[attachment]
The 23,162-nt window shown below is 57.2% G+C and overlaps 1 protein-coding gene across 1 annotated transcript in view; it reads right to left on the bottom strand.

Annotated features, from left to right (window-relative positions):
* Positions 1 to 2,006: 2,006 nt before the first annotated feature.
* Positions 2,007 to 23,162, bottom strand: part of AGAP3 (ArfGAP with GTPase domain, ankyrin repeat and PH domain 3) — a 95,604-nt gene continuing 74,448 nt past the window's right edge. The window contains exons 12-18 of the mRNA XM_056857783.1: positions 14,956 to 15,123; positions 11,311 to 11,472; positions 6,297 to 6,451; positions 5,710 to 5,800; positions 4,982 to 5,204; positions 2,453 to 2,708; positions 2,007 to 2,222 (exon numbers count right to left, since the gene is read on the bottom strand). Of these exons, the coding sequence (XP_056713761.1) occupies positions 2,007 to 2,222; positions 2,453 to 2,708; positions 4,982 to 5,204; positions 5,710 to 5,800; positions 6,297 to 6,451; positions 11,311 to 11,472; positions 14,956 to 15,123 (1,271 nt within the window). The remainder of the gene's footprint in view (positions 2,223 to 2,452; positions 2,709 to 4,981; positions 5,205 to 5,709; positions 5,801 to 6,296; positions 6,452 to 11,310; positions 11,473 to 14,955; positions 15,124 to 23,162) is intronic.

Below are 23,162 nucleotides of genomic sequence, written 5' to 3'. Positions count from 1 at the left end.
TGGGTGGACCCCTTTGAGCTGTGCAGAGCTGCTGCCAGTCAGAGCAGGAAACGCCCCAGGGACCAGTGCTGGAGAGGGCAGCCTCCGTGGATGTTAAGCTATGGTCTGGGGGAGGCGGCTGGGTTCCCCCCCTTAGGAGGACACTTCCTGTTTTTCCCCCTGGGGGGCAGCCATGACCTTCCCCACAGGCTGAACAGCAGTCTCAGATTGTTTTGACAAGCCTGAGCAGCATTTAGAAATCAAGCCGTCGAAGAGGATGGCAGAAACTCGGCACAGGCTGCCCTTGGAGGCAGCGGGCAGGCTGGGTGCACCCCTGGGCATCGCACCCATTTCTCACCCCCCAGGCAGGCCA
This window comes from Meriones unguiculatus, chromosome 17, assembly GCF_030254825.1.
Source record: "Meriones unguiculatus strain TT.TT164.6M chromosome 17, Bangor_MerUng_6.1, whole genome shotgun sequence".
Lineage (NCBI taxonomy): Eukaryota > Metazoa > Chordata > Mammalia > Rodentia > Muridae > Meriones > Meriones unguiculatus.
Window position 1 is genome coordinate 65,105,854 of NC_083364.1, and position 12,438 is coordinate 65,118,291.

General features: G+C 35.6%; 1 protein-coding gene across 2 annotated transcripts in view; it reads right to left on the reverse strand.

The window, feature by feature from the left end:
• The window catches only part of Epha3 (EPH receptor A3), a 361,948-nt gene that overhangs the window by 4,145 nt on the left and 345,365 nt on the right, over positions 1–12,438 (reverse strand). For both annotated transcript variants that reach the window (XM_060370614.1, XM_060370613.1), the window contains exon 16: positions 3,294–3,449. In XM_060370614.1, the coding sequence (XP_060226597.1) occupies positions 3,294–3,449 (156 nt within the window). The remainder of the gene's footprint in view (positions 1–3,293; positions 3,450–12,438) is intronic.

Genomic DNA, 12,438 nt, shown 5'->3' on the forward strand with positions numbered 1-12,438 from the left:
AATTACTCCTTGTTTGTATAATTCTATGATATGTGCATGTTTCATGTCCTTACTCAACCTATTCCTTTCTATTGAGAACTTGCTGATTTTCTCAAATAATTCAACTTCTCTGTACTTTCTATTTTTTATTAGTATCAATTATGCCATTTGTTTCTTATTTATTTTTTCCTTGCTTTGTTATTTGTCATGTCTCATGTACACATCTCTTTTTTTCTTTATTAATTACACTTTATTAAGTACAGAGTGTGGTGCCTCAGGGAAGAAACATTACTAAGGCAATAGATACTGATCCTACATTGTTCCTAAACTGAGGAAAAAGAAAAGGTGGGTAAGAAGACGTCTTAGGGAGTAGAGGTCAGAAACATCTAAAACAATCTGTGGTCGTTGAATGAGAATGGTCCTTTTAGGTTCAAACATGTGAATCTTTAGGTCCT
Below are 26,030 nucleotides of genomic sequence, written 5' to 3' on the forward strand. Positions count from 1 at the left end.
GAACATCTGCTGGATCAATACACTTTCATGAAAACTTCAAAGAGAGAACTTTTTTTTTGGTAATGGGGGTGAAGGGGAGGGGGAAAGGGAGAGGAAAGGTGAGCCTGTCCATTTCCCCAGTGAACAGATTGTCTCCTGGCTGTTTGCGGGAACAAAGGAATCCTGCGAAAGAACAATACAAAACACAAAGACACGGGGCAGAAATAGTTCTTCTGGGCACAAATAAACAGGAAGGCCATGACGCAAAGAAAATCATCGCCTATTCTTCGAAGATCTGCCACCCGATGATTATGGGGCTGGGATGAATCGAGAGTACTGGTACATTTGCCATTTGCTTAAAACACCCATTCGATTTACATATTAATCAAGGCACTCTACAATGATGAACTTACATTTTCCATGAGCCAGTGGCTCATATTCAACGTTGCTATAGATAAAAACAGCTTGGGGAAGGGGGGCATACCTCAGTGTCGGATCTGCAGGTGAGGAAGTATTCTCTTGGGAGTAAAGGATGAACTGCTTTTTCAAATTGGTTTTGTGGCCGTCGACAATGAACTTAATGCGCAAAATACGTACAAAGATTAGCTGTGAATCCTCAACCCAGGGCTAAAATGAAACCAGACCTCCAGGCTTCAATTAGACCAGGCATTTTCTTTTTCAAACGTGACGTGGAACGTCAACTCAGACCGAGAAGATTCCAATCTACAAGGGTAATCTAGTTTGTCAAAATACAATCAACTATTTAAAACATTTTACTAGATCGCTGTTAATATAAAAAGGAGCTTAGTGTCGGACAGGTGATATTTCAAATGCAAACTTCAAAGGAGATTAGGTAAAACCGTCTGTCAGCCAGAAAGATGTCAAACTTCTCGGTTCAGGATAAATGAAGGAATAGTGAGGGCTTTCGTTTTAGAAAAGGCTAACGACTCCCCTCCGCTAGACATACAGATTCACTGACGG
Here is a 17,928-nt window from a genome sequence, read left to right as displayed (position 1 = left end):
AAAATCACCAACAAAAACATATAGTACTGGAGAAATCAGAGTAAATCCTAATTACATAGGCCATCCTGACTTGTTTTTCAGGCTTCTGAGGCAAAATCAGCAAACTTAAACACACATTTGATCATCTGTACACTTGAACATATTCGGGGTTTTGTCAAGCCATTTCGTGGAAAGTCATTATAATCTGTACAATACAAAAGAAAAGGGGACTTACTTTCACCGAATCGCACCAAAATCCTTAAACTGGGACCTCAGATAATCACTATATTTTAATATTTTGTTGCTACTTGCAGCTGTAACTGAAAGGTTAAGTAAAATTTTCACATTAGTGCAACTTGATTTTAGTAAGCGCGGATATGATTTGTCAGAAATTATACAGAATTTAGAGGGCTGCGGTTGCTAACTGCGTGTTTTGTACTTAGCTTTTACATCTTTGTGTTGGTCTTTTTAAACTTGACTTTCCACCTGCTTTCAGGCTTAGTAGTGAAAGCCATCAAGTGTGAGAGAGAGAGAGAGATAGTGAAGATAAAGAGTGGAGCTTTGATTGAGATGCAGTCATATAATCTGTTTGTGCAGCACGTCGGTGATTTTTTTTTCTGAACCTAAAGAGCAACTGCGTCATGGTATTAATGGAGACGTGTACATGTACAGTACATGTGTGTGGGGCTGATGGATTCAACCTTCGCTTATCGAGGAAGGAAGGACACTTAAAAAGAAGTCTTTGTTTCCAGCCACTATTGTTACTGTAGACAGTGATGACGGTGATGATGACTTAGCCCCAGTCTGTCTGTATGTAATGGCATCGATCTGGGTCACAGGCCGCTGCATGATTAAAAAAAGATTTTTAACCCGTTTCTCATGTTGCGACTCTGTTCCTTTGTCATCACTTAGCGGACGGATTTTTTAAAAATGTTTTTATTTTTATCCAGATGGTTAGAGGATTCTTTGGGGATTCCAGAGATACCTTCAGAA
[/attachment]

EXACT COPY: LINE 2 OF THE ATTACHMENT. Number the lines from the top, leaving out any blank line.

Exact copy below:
Annotated features, from left to right (window-relative positions):